The Worst Witch review: a burst of singing, dancing and a sprinkling of magic at the Theatre Royal
PUBLISHED: 11:19 17 April 2019 | UPDATED: 11:21 17 April 2019
Supplied by Norwich Theatre Royal
There was magic and giggles during the opening show of The Worst Witch at the Norwich Theatre Royal last night.
If you've ever ended up somewhere you didn't expect, where you seem to be the only one to have very little idea of what's going on - but you still try and fit in, you'll know exactly how Mildred is feeling.
Mildred is The Worst Witch, but for optimism and trying hard while having no idea why she's at a witch academy rather than the high school she expected, she's definitely not the worst witch.
The musical landed in a burst of singing, dancing and a sprinkling of magic at the Theatre Royal this week, bringing the stories by Jill Murphy very much to real life.
A cast of just ten actors transported us to Miss Cackle's Academy, complete with teachers, musicians and pupils – some far nicer than others.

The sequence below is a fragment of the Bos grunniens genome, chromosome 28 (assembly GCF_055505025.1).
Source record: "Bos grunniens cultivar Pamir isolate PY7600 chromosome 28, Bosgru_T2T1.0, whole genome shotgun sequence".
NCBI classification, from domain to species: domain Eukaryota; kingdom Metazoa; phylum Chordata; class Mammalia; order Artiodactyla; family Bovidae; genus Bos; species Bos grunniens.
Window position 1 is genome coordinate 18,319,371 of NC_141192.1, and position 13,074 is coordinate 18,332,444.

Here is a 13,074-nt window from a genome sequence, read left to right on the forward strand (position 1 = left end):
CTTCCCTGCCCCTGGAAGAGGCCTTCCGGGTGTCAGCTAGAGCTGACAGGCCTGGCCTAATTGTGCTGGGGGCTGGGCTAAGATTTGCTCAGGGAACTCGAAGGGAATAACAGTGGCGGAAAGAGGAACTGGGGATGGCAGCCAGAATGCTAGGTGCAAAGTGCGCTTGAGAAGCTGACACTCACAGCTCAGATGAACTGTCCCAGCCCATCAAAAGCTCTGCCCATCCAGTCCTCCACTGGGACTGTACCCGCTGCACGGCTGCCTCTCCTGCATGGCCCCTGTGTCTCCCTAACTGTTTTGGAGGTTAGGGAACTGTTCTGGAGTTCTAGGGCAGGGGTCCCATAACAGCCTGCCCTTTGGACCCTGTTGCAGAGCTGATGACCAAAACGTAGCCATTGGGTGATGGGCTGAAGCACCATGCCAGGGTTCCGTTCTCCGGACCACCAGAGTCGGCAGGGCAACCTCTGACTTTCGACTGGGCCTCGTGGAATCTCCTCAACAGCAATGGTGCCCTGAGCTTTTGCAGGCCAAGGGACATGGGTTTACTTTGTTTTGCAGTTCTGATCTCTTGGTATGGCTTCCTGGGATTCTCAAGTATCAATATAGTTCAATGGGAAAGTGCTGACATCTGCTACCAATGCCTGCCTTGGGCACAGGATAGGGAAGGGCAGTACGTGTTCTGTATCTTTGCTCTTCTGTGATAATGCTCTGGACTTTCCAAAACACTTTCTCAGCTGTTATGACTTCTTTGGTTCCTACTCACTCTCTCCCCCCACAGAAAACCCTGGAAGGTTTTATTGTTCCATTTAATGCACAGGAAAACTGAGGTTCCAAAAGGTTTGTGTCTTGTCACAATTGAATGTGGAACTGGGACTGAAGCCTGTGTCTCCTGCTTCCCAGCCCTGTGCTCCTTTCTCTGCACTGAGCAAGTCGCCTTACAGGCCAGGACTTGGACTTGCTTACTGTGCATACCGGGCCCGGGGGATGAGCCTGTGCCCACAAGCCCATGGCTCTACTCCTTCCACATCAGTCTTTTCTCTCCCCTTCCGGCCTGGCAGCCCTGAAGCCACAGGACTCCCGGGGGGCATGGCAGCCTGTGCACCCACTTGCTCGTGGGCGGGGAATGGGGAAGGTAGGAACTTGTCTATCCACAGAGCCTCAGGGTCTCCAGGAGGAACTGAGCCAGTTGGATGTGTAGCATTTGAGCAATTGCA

We met smarty-pants Ethel and her sidekicks, exuberant Enid and the very lovely Maud, who brought some nifty trapeze skills into a broomstick flying display.
It's a fun show with plenty of giggles for the beautiful near-slapstick routines and some fabulous synchronicity with cats and broomsticks, and for some (deliberately) awful singing and a few problems with spells. Seeing the perfectly horrid Ethel (Rosie Abraham) transformed into a pig, and a snail, had my eight-year-old Worst Witch fan chuckling for ages.
Miss Cackle (Polly Lister) was exactly as imagined; dreamy, kind hearted and far too nice. Her transformation into her evil twin Agatha was so believable my little one was convinced it was a different actress – particularly when she belted out a showstopper of a song.
It meant the nuances of the second half were slightly confusing to my little Worst Witch fan who found herself liking the power of Agatha (while hating her pantomime dame dress), wondering who had locked who where, whose magic was working and whether the cats were okay.
But that's witch school; it's bright, it's busy, it's full of song, dance and mystery – and she now wants to go there and be Mildred's friend.
What's more, as a little one who sometimes finds the world a confusing place; seeing Mildred feeling out of place but having fun and never giving up gave her a sense that it's okay to feel different.
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